Furthermore, ripple marks and glauconite are abundant in the sandstone and mudstone layers. In addition, the coastal sedimentary strata have a wider spatial distribution, and they can be traced and correlated across the region. In general, the alluvial fan sedimentary strata in the lower Bingmagou Formation have a smaller distribution range than the coastal sedimentary strata, since the alluvial fan deposits were strongly controlled by structures and the terrain, and as a result are distributed locally.

Sedimentary Basins: Origin, Depositional Histories, and Petroleum Systems

The marine deposits that formed during the transgression are much more extensive than the earlier alluvial fan deposits, resulting in the local development only of coastal deposits in the upper Bingmagou Formation in Zhulan village. The nature of the Precambrian sedimentary environment is largely determined based on changes in petrologic characteristics and sedimentary structures, namely on the theoretical inference and verification provided by sedimentology and stratigraphy. Obviously, experiments and tests of characteristics such as grain size, typical elemental content and mineral characteristics can also be useful for identifying the palaeoenvironment.

With the formation and development of the Xionger rift trough on the southern margin of the NCC and subsequent continuous marine transgression, the depositional environment of the Bingmagou Formation changed from terrestrial alluvial fan to a marine gravelly and sandy coast. However, under the influence of local uplifts east of the Xionger rift trough and the terrain of the southern margin of the NCC being lower in the south and higher in the north, the alluvial fan deposits of the Bingmagou Formation only occur locally in the Shaoyuan, Mianchi, Lushan and Songshan regions.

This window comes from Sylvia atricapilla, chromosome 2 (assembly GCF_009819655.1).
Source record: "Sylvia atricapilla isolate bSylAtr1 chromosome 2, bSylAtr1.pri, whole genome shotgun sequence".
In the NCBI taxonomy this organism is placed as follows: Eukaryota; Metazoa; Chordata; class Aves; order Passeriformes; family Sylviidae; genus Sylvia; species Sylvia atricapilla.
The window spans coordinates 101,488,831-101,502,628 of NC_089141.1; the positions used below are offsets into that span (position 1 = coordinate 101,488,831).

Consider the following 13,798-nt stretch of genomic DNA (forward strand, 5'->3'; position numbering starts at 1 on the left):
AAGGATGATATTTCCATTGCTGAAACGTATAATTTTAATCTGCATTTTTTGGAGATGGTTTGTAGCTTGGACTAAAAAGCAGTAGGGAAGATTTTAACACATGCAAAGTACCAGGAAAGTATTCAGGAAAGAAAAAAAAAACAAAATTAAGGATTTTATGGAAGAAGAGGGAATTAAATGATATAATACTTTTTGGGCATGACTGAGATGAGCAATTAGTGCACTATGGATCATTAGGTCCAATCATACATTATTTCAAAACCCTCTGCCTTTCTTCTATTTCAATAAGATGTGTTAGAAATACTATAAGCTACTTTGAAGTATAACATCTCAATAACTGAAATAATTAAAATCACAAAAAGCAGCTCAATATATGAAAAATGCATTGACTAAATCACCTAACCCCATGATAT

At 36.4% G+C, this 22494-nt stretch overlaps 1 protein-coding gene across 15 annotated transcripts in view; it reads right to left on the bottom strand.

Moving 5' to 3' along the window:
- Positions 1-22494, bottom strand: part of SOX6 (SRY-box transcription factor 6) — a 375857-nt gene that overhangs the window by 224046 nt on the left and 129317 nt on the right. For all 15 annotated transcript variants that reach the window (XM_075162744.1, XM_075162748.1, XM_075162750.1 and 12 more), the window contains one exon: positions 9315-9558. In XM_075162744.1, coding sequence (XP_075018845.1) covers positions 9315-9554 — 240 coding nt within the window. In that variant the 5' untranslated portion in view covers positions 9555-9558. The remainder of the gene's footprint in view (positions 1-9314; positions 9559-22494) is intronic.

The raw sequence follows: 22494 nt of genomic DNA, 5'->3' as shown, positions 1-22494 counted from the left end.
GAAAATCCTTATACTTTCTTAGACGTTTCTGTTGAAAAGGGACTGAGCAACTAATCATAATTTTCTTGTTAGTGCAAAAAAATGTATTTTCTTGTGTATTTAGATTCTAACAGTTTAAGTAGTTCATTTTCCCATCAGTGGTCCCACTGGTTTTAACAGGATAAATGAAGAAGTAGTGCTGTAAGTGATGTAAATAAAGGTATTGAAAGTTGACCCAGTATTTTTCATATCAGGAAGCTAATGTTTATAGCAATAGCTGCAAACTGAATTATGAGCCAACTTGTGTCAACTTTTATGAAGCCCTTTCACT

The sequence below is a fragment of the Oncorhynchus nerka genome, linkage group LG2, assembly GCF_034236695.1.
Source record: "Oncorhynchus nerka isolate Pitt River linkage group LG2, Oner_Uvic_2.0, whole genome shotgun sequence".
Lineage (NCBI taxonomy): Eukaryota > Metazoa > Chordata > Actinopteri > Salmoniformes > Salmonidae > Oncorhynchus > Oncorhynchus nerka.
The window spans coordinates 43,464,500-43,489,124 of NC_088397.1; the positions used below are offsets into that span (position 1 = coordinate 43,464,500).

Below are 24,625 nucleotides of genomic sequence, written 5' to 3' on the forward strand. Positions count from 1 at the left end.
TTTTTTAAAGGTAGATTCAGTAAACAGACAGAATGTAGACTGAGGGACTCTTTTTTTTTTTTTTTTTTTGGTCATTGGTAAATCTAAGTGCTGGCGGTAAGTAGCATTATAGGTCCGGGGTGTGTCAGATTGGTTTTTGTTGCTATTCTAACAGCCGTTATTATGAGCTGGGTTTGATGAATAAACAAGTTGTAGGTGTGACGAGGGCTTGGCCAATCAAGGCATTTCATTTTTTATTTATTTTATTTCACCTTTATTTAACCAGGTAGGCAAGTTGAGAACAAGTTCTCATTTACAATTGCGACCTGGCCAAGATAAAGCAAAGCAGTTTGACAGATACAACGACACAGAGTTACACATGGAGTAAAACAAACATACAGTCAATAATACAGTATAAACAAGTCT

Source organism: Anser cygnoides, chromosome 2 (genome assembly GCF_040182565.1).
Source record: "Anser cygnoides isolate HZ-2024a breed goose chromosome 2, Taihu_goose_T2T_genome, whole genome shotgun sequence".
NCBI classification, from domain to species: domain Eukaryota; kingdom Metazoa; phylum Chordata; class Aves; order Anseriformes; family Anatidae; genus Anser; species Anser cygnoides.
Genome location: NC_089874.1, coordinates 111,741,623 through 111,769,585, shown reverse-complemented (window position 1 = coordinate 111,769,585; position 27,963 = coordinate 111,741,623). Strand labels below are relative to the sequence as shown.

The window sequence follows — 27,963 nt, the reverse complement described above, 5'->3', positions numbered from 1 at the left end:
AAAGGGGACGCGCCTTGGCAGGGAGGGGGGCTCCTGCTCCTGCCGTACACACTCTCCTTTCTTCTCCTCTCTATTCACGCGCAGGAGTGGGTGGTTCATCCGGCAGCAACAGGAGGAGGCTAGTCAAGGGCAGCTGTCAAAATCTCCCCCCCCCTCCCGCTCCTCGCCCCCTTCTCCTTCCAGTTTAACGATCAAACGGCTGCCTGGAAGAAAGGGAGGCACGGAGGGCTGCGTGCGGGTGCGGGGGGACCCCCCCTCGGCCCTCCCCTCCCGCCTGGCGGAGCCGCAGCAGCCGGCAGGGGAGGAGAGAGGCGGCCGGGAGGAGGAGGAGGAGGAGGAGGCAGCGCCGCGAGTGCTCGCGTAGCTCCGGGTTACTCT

The gravelly and sandy coastal deposits that formed during the later transgression cover the entire area but developed first in the Luanchuan region at the very southern margin of the NCC, where the sedimentary environment was already marine when the Bingmagou Formation alluvial fans were still developing elsewhere. This region transitioned into a deeper-water environment in the later Yunmengshan period, when a carbonate ramp slope formed.

Mineral deposits in sedimentary basins

In conclusion, a highly distinctive type of environmental change gave rise to the unique depositional features of the Bingmagou Formation. Liu participated in the study design, data collection, analysis of data and preparation of the manuscript and prepared Figures 1, 2 and 8. Yue carried out the study design, the analysis and interpretation of the data, drafted the manuscript, and prepared Figures 3—7. All authors read and approved the final manuscript.

Liang Yue and ZiLiang Liu contributed equally to this work. Publisher's note: Springer Nature remains neutral with regard to jurisdictional claims in published maps and institutional affiliations. National Center for Biotechnology Information , U. Sci Rep. Published online May Author information Article notes Copyright and License information Disclaimer.

Liang Yue, Email: moc. Corresponding author.